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SHALE GAS IN ARGENTINA

A SYSTEM DYNAMICS APPROACH


Natalie Ballew, Kumar Das, Jeanne Eckhart, Stephen Hester, Reed Malin, John Maxwell, & Colin Meehan

Decision Pathways, Fall 2012

Abstract A premier hydrocarbon formation, Argentina's Vaca Muerta shale play has estimated recoverable reserves of 741 million barrels of oil and 4.5 trillion cubic feet of natural gas. Though a material contribution to any nation's petroleum reserves, Argentina's development of newly identified shale resources is especially important to offset, or even reverse, the nation's declining domestic energy production and debilitating energy trade imbalance. Growing reliance of fuel imports from Bolivia and Trinidad are the result of inadequate infrastructure investment, discouraging development policy, and low-set price controls. Due to trends toward nationalism and the recent expropriation of foreign assets, Argentina will struggle to exploit its shale resources independently and may be forced to leverage the expertise and capital of multinational firms. To analyze both the impact to the Argentine economy and potential profitability for multinationals, we determined the key variables involved in developing the Vaca Muerta and incorporated them into a system dynamics model. Outputs include net profits, jobs created, and tax revenue generated. Among the components used in the model's 24-year run-time are available geological findings from actual test wells in the region, extensive cost data from shale formations throughout the United States and Eastern Europe, current Argentine tax code and regulatory constraints, and commodity prices adjusted annually through probabilistic methods. Certain variables, such as the degree local and federal governments incentivize production and the number of wells drilled, are modifiable by the user. In spite of an upfront infrastructure cost of $500 million, the user's ability to manipulate several variables, and the complex interaction between the system's numerous random and looping variables, the model consistently yields multibillion dollar profits provided a reasonable number of wells drilled. Lack of data and the

inherent difficulty of predicting public policy limit the model's accuracy, but it serves as a useful tool in gauging the feasibility and challenges associated with developing the Vaca Muerta. Keywords: system dynamics, natural gas, energy policy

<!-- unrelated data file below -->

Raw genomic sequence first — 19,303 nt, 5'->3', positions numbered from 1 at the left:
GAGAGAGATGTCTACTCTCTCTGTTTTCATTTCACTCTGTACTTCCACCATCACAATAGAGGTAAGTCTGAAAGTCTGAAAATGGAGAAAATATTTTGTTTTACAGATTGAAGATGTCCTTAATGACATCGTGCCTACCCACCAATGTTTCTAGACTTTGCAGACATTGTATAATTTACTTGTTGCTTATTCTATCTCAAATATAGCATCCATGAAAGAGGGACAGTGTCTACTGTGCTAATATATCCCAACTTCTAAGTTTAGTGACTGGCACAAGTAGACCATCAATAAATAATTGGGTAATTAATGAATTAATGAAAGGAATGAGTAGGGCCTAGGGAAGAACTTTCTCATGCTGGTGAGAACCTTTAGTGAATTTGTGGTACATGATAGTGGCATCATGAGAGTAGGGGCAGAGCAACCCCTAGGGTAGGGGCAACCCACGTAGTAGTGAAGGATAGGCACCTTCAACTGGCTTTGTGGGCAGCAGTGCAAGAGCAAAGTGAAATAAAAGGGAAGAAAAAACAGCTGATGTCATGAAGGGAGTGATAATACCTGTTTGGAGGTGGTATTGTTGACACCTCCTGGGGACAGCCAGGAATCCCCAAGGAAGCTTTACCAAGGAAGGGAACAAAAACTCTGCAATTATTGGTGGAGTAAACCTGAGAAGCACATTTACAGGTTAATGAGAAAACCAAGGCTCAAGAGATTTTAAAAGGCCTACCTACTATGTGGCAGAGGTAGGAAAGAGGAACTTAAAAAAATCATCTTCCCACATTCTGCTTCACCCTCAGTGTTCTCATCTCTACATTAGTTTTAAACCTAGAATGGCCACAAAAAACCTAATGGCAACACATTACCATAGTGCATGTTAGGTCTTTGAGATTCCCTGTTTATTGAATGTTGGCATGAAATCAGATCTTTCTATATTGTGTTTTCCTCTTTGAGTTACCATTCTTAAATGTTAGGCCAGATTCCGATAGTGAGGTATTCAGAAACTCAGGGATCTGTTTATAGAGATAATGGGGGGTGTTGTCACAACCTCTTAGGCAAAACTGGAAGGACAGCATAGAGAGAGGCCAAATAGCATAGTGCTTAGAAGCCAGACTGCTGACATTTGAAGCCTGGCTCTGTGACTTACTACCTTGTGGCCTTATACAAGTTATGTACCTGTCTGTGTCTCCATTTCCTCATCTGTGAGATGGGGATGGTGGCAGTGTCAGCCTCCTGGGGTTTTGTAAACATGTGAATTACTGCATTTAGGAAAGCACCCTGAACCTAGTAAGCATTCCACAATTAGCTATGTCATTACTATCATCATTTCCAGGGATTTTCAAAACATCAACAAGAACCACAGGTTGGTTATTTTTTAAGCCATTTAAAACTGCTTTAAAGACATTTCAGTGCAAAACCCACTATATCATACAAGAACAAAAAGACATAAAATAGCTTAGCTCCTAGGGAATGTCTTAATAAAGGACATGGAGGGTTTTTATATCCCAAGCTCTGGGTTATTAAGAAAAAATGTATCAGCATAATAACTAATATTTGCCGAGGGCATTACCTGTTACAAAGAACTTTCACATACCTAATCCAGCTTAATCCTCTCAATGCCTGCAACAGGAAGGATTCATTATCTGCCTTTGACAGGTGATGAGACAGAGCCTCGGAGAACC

1. Introduction Argentina has a long history of gas use; in fact, a coal gas distribution system lit the city of Buenos Aires in 1856 (Maciel, 1992). Natural gas comprises nearly half of total energy consumption and about one-third of electrical power. For most of its history, Argentina was relatively self-sufficient when it came to the production of natural gas. However, domestically produced gas has declined 10% since peaking in 2006 as demand has risen by greater than 20% over the same period (EIA, 2012). From 2008 to 2011, the volume of imported liquid natural gas (LNG) increased by 900% at a price of $15 per million British thermal units (MMbtu), contributing to a large deficit in the energy trade balance (Gerold, 2012). In 2009, the worlds fourth largest shale play, the Vaca Muerta formation, was discovered in the Neuqun Basin in western Argentina. Development of these reserves has the potential to radically impact the nations economy, integration with global markets, and geopolitics. If fully developed, based on estimates by Exxon, Chevron, and YPF 1, oil and natural gas produced from the Vaca Muerta shale formation could meet Argentinas energy needs for over fifty years. Development, however, requires a seismic shift in national policy on multiple fronts and a multibillion-dollar infusion of capital and expertise from international firms (Gonzalez, 2012). In spring of 2012 Repsol, a Spanish oil and gas company with operations in Argentina, had its ownership stake in YPF partially seized (EIA, 2012) by the federal government. The official rationale behind the expropriation was to pressure other oil companies to grow production and penalize underinvestment (Ruano, 2012). International oil and gas firms play a critical role in developing and implementing advanced drilling and recovery techniques, in addition to providing the capital necessary for
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Argentinas state-controlled energy company